Your Attorney will be able to do anything you legally could do. Therefore, you need to choose a person who is trustworthy and responsible enough to manage your property and finances. Before you appoint someone you should be sure the he or she will in fact do all the things that you want. Your Attorney is legally bound to carry out the written instructions in the document. You can appoint more than one Attorney, and this is often a good idea. You should choose people who are able to coordinate well with each other. You will need to decide whether you want your Attorneys to act jointly (together) or severally (individually). The benefit of having two Attorneys acting jointly is that there is less chance of both Attorneys acting contrary to your interests.
Any Power of Attorney automatically ceases to operate if your Attorney notifies you that he or she will no longer act under the power, or when you notify your Attorney that the power has ceased. It also ceases if you become bankrupt or die.
You can cancel your Power of Attorney at any time, as long as you are of sound mind. You must make sure that your Attorney knows that you are cancelling the Power of Attorney.
We can help – call us on 1300 654 590 to discuss how.
Enduring Guardianship/ Advance Care Directive
An appointment of a Guardian is a legal document in which you appoint a person to make personal or lifestyle decisions (in particular, health and care decisions) on your behalf when you are not capable of doing this yourself. Obviously you will prefer to make decisions for yourself. However, sometimes it is not possible for us to make these decisions. We can become sick, be injured in an accident, suffer a stroke or have a condition which makes it impossible for us to make informed decisions on our own behalf.
Usually the types of decisions your Guardian may need to make on your behalf relate to where you will live (for example, in a nursing home), what health care you will receive, who will be your treating doctor, and what other personal services you may receive (for example, home nursing support). Certain medical treatment can only be approved by the Guardianship Board and your Guardian cannot override your wishes in refusing medical treatment (without the approval of the Guardianship Board).
Many people think that if they are ill or injured, then the appointment of a Guardian can take place at that time. Unfortunately, that is not possible. If you have already lost the capacity to make decisions about your own welfare and medical treatment, you have also lost the legal capacity to make a decision to appoint a Guardian.
If you do not appoint a Guardian (or a ‘Substitute Decision Maker’ under an Advance Care Directive in SA) then if the circumstances arise where one is needed it could be necessary for someone to make application to the Guardianship Board to be appointed your Guardian. The Guardianship Board might agree to this appointment or alternatively, might appoint the Public Advocate (a Government Official) to act as your Guardian. The application to the Guardianship Board is more complicated and potentially more costly for you than making your own appointment now. And if a Public Advocate is appointed they will charge a fee for administering your affairs.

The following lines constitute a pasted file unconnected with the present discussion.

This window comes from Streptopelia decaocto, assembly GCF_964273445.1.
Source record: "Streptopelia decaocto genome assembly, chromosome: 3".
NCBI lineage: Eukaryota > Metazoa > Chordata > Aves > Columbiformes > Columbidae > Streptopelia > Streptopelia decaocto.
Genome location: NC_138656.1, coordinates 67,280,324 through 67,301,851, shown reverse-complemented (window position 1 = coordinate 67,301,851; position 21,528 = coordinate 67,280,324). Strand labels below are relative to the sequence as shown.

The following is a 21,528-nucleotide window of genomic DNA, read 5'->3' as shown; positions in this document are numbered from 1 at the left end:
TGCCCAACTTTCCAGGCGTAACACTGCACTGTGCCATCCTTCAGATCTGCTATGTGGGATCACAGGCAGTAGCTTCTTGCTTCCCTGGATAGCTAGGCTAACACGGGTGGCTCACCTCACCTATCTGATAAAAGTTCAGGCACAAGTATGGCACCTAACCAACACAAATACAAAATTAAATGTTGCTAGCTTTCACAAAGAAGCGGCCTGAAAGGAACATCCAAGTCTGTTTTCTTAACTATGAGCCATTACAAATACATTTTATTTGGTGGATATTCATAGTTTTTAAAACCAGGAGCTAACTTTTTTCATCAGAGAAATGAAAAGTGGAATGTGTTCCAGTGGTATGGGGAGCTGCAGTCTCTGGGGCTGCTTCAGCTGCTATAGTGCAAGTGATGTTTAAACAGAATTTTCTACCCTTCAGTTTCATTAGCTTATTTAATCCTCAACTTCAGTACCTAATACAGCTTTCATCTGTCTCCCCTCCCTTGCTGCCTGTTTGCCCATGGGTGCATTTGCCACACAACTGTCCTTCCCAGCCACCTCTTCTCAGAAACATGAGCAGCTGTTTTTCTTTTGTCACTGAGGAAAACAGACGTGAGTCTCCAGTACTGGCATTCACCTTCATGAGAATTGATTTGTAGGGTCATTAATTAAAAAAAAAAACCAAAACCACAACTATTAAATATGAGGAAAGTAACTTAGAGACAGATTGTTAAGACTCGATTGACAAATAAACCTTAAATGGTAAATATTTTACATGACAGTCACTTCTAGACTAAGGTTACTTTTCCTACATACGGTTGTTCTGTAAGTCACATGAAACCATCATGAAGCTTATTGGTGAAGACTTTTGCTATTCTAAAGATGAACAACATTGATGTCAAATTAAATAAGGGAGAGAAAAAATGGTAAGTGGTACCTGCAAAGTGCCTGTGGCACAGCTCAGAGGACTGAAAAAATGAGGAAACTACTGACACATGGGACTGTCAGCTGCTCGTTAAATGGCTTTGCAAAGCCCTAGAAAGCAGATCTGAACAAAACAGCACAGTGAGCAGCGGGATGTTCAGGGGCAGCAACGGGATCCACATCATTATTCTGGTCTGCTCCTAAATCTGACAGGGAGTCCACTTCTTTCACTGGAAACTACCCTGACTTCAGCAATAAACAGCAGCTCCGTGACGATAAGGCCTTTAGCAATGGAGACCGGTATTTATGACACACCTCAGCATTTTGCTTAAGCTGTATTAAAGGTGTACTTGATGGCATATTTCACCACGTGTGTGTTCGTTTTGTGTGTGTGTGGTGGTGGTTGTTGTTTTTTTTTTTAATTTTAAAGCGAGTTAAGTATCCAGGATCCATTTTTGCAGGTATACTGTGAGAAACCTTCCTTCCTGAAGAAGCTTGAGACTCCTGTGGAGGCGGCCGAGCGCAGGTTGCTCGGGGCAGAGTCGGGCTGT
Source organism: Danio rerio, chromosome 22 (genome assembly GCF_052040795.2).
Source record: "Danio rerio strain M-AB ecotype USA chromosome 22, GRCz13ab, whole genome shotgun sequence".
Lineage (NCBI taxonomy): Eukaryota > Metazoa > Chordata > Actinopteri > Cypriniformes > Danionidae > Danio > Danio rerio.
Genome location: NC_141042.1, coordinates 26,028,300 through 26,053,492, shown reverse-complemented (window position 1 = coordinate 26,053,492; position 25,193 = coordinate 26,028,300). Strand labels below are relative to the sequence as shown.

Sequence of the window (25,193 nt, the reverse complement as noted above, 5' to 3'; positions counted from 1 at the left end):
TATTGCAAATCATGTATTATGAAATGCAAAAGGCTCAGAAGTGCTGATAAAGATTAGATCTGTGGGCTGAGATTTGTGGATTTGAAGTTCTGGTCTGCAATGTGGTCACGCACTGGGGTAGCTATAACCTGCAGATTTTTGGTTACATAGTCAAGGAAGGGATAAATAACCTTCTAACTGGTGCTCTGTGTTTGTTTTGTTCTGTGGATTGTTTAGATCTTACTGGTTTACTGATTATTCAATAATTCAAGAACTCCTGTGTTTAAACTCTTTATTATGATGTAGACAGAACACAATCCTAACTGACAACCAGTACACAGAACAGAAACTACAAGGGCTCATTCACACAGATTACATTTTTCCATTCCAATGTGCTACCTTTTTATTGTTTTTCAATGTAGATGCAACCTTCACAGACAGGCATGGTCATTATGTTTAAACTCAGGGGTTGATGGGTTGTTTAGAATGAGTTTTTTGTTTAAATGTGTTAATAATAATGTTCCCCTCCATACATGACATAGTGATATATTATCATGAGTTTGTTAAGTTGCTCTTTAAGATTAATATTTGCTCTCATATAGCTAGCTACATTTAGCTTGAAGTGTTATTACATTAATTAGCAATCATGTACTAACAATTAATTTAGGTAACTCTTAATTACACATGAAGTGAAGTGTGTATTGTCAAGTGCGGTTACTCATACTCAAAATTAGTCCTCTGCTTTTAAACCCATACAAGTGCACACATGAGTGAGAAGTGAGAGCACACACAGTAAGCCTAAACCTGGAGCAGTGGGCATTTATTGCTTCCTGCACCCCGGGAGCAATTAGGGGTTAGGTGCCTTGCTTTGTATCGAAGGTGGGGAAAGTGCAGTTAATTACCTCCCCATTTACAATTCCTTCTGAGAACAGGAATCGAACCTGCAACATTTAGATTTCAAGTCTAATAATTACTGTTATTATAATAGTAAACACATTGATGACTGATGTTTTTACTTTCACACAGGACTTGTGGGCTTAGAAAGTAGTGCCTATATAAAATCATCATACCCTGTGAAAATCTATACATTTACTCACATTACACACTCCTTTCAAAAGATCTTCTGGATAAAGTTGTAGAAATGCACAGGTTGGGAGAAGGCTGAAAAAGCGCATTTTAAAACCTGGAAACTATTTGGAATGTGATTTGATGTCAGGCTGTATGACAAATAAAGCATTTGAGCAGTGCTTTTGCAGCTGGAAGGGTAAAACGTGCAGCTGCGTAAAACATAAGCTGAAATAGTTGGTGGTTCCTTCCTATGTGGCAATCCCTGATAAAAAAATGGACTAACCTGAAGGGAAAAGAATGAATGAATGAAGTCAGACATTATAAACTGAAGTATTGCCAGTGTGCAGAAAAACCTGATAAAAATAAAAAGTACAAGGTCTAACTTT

The person you appoint must be over 18 years of age. They should be someone who you trust and someone who will have an interest in making decisions in your best interest. Your Guardian cannot be a person providing treatment or care to you at the time of the appointment.
A Guardian cannot make a Will for you, vote on your behalf, consent to marriage, manage your finances, transfer your property, or override your objections to medical treatment.
We can provide you with an appointment of Enduring Guardian. Certain specific information must be contained within the document for it to be valid. Additional instructions can be inserted – for example, you can choose what decisions you want your Guardian to make, and give directions to your Guardian as to how you wish them to perform the functions they are entitled to do under the appointment.
The appointment of a Guardian only takes effect when you are unable to make your own personal or lifestyle decisions. It will be up to your Guardian to consult with a medical practitioner about your capacity to make decisions before taking any steps on your behalf.
At the appropriate time your Guardian would approach your doctor for a certificate to the effect that you are totally or partially incapable of making your own decisions. The certificate, along with a copy of the appointment, would provide evidence to others of the fact that a Guardian is then entitled to make decisions on your behalf.
The appointment continues until you die or the appointment is revoked.
Medical Power of Attorney
A Medical Power of Attorney has a similar purpose to an appointment of Enduring Guardian. However, a Medical Power of Attorney is a more specific power in relation to decisions about your medical treatment. You can write down instructions for your Medical Agent, which they must follow if they apply to the situation at the time.
An Anticipatory Direction allows you to write down the types of medical treatment you do or do not want if you become unable to tell people yourself, and you are either in the terminal phase of a terminal illness or a persistent vegetative state. If you have appointed a Guardian or Medical Agent, they must follow the instructions on the Anticipatory Direction.
We can help – call us on 1300 654 590 to discuss how.